On Saturday before the gala I went to the fleamarket with a particular shopping list in mind. Amazingly, I came away with everything I had wanted, at complete bargain prices. I got a light to attach to the shed ceiling, complete with long cord to reach the plug and also to allow access to its switch next to the door. I got a box for a double plug, and the double plug itself.
I used all bits of available weekend in between outings and meals and things to fit these. Thus, I have now taken current from inside our bedroom to a plug outside for mowers and things; I have fed a cable through from there into a double-plug inside the hut, and I have fitted two lights (moveable, in need) with switches.
That, I think, has saved a good sum in professional fees.

Box backing up bedroom plug, and feeding underground to shed, with plug point inside.

Up through floor of hut. I used a bit of the replaced pool ladder as a conduit,

Double plugs fitted inside hut.

Attached light with switch inside doorway.

Hanging light on far side of hut.

Another savings of a whopping R4 000-00 has come from a spot of risky stopping off on the righthand side of our Southern Freeway to snatch a piece of rear-view mirror knocked off daughter Robyn’s car by a large unidentified flying object last week (a sheet of something, she thinks). The electrics, glass and operation were undamaged. Just the top front cover behind the mirror had broken off. Nevertheless, the auto body repair guys all insisted on quoting for an entirely new mirror, complete.

Recovered top half cover may be seen resting alongside where it needed to be refitted.

However, Robyn had subsequently, for a couple of days, seen the part lying at the side of the road on her way home , and I persuaded her to try for a recovery on our way back from our Sunday outing (yet to be reported upon) along the same route. It took one drive-past, and then a wide circle to return via off-and-on ramps, to pull off and stop near it with hazards flashing, and then Robyn was able to nip out of her (away from traffic) door and grab it. Back at home, it took me a matter of seconds to refit. I am sure it can be touched-up to look as good as new.

© March 2019 Colonialist


About colonialist

Active septic geranium who plays with words writing fantasy novels and professionally editing, with notes writing classical music, and with riding a mountain bike, horses and dinghies. Recently Indie Publishing has been added to this list.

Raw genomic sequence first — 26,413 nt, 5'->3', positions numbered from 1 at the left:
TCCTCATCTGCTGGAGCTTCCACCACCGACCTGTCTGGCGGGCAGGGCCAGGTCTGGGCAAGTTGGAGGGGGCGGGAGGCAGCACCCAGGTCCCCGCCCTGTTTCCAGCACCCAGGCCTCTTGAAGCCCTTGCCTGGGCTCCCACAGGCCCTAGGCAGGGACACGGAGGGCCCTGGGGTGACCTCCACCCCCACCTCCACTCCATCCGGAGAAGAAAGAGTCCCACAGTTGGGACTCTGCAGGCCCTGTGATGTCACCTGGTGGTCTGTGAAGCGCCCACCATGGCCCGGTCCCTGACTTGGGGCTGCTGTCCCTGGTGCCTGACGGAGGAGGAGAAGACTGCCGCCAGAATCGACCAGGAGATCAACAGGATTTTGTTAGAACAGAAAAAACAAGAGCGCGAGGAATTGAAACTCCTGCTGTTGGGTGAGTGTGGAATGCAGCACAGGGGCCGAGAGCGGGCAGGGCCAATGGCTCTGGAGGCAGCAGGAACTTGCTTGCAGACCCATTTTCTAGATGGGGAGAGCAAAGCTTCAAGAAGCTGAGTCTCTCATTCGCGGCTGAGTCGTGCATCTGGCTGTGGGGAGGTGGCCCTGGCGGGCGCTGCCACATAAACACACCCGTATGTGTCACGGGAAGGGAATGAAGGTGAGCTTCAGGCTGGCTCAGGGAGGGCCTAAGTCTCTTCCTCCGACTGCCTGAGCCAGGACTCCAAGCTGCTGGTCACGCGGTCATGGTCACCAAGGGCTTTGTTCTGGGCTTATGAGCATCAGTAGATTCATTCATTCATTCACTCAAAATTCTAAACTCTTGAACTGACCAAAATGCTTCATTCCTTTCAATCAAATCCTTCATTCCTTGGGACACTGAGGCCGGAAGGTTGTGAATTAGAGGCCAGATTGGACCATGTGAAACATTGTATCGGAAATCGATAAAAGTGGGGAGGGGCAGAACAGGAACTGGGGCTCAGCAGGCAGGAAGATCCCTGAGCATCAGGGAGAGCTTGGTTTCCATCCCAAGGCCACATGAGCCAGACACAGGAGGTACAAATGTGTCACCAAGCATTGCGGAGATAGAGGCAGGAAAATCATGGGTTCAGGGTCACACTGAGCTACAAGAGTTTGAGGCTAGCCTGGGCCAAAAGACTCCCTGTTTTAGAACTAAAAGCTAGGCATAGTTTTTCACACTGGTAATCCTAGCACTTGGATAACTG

This entry was posted in Africa, Cars, Daughters, DIY, Personal Journal and tagged , , . Bookmark the permalink.


  1. Handy little fellow when you put your mind to it aren’t you?


  2. Debra says:

    What a thrifty decision to retrieve mirror parts! I’m impressed with all your innovation. 🙂


  3. Barb says:

    I love a market and repurposing items. Job well done.


  4. Calmgrove says:

    Ah, Mr Fixit, I see that age cannot wither you, nor custom stale your infinite variety of talents and accomplishments. I now look forward to seeing photos of the small Hadron collider in your shed and the new space shuttle you’re building outside to compete with the Space X Crew Dragon missions to the ISS. Next post, perhaps? 😁

    Liked by 1 person

    • colonialist says:

      Unfortunately more prosaic projects precede. Fibreglassing a cover, painting a slide — that sort of thing. I do have a DIY post in reserve, though, involving the fitting of new pipes to the pool without draining or losing water.

      Liked by 1 person

  5. de Wets Wild says:

    Well done on not being ripped-off to fix a ripped-off piece of mirror!


  6. Colline says:

    You are definitely handy when it comes to repairing things. The money you saved could be spent elsewhere.


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